In an unusual move, the US embassy in Chad not only issued a statement condemning Thursday’s violence, but also posted a photo on its social media channels, showing the ambassador kneeling next to bloodied clothes on the street.

    This came after people dressed as civilians cleared checkpoints and killed four people outside the embassy gates.

    It’s not clear why the US embassy was targeted. A curfew is in place in the capital Ndjamena and three other towns where protests took place.

    Opposition members say demonstrations will continue until their demands are met.

    They want elections to be held as soon as possible. Interim President Mahamat Idriss Deby Itno, who came into power after his father, Idriss Déby died in April 2021, had promised to hold elections within 18 months. He’s now pushed them back to 2024.

    In its statement, the US embassy said it was concerned that the transitional military government had disregarded the African Union’s directive that its members shouldn’t stand in future elections.

  16. Chad wakes from first curfew as more protests planned

    Residents in Chad's capital city N'Djamena and three southern towns have woken up after the first overnight curfew, imposed by the military-led government yesterday.

    The crackdown followed clashes during pro-democracy protests that left nearly 50 people dead. More protests are expected today.

    There was outcry at the treatment of protesters on Thursday, and the US embassy in the capital shared this sombre photo of the aftermath:

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    The banned demonstrations - calling for a swifter transition to democratic rule - took place on the day when the junta leader, General Mahamat Idriss Déby, was originally intended to step down.

    A meeting earlier this month extended his rule for another two years.

    The new prime minister, Saleh Kebzabo, said the unrest amounted to an armed uprising.

    The government has also suspended the activities of three political parties.

    General Déby declared a state of emergency on Wednesday due to exceptionally heavy floods.

  17. Around 50 killed in Chad clashes - government

    Ishaq Khalid

    BBC News

    Chad clash

    The military-led government in Chad says 50 people have been killed and more than 300 others wounded in a day of protest demanding a transition to democracy.

    Newly appointed Prime-Minister Saleh Kebzabo says some of the protesters were armed.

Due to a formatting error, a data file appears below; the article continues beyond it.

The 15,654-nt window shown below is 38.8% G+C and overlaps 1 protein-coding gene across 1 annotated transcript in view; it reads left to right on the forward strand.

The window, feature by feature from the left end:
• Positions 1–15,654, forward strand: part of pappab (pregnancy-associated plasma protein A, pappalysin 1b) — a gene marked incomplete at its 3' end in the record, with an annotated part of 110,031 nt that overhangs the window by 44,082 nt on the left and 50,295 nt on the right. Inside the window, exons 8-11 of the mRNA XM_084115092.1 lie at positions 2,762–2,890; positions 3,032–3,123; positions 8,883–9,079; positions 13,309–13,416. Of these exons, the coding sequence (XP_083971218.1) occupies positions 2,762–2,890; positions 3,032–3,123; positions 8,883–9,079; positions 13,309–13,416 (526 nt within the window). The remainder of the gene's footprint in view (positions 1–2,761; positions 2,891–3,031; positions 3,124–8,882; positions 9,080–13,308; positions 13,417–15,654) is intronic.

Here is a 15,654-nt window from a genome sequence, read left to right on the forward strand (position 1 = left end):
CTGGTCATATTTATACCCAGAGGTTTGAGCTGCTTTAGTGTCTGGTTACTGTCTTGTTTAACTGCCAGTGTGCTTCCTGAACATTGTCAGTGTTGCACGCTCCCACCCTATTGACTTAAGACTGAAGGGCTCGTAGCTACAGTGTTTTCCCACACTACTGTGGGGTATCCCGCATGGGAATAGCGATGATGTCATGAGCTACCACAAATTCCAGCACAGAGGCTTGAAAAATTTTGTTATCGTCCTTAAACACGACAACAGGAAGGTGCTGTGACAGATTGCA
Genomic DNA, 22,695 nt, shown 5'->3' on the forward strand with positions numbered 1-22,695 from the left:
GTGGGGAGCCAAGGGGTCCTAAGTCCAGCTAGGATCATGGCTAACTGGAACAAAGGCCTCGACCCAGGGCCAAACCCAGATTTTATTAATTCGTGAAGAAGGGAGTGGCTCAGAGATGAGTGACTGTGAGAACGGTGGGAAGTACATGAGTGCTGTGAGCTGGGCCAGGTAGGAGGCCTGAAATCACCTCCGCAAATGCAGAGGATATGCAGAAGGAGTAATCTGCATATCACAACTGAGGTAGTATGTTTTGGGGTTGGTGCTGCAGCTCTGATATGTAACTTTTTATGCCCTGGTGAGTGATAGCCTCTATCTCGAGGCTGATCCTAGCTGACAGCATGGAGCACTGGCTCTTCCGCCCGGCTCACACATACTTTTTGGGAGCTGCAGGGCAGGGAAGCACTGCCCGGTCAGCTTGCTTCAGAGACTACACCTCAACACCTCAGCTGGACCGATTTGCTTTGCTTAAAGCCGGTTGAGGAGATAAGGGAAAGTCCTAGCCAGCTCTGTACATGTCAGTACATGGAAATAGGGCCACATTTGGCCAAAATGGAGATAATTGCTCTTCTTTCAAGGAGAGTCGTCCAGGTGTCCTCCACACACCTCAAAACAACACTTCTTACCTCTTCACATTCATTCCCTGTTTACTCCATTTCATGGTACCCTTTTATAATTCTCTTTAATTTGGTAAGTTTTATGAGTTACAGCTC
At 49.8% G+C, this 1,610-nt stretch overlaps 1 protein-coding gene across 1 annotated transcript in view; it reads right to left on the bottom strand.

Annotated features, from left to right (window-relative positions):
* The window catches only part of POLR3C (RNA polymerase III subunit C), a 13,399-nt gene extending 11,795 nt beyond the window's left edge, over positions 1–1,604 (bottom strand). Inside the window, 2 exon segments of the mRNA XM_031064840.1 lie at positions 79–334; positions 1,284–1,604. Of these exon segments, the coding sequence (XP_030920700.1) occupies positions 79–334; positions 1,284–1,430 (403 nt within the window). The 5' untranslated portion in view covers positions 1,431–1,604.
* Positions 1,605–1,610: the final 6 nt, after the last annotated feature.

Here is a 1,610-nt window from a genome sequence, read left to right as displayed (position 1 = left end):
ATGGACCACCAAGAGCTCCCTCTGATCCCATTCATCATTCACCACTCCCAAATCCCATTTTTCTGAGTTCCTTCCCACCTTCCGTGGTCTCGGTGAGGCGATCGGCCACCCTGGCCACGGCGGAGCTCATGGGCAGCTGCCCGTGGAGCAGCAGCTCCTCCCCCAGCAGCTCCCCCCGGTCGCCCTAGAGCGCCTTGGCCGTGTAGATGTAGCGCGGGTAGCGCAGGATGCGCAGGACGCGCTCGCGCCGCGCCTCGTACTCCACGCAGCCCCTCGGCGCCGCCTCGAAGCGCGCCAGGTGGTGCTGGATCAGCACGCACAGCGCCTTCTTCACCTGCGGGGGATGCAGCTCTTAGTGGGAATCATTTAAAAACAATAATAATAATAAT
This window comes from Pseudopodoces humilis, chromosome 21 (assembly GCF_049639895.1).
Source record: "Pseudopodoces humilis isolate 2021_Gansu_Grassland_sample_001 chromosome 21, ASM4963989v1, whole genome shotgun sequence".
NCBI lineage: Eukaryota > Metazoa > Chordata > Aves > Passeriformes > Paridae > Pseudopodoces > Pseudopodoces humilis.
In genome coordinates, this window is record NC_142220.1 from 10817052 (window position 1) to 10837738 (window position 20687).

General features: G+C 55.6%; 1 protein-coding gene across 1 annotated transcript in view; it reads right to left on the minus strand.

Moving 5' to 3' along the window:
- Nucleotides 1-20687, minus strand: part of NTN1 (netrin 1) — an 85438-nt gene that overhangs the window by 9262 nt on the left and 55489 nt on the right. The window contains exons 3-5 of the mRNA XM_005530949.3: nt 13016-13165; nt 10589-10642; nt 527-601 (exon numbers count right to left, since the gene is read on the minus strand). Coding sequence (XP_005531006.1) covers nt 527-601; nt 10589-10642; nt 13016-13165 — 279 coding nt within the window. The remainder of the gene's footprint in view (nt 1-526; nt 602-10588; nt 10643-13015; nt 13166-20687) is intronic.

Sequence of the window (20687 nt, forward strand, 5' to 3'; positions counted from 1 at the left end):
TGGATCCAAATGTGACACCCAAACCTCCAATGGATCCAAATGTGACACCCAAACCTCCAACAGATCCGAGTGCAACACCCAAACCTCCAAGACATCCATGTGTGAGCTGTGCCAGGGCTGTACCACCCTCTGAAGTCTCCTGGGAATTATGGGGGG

Among those killed were members of the security forces. The government has announced a curfew in the capital and two other towns affected by the protests.

    The authorities say an investigation will be launched. An opposition leader told the BBC the protests would continue until the demands of the demonstrators are met.

  18. Security forces amongst Chad protest deaths - government

    BBC World Service

    The military-led government in Chad says members of the security forces are among a number of people who've died in a day of protests.

    Demonstrators in several cities - including the capital, N'Djamena - set up burning barricades and attacked official buildings.

    A police station and the party headquarters of the newly-appointed prime minister, Saleh Kebzabo, were among the targets.

    A spokesman for the Chadian government, Aziz Mahamat Saleh, said there were about 30 deaths in all.

    He said the protests had turned into an insurrection. The unrest took place on the day when President Mahamat Idriss Deby was originally intended to step down.

    A meeting earlier this month extended his rule for another two years.

  19. African Union commission head condemns Chad clashes

    Moussa Faki Mahamat
    Image caption: Moussa Faki Mahamat was previously Prime Minister of Chad

    The head of the African Union (AU), Moussa Faki Mahamat, has condemned violent clashes which have erupted in Chad between police and protesters in the capital city, as we reported earlier.

    "I strongly condemn the repression of the demonstrations which led to the death of men at #Tchad," the AU's chair of the commission, Mr Mahamat said.

    "I call on the parties to respect human lives and property and to favour peaceful ways to overcome the crisis," he continued.


    People are demonstrating against Chad's transitional military government and calling for a return to civilian rule.

    Police used gunfire and tear gas to disperse the protestors and some parts of N'Djamena have been cordoned off.

    A journalist and a policeman have reportedly been killed during the protest, but there are no official casualty figures.

    Meanwhile, France's spokesperson condemned the use of lethal weapons against protesters and denied Paris' involvement.

    Chad military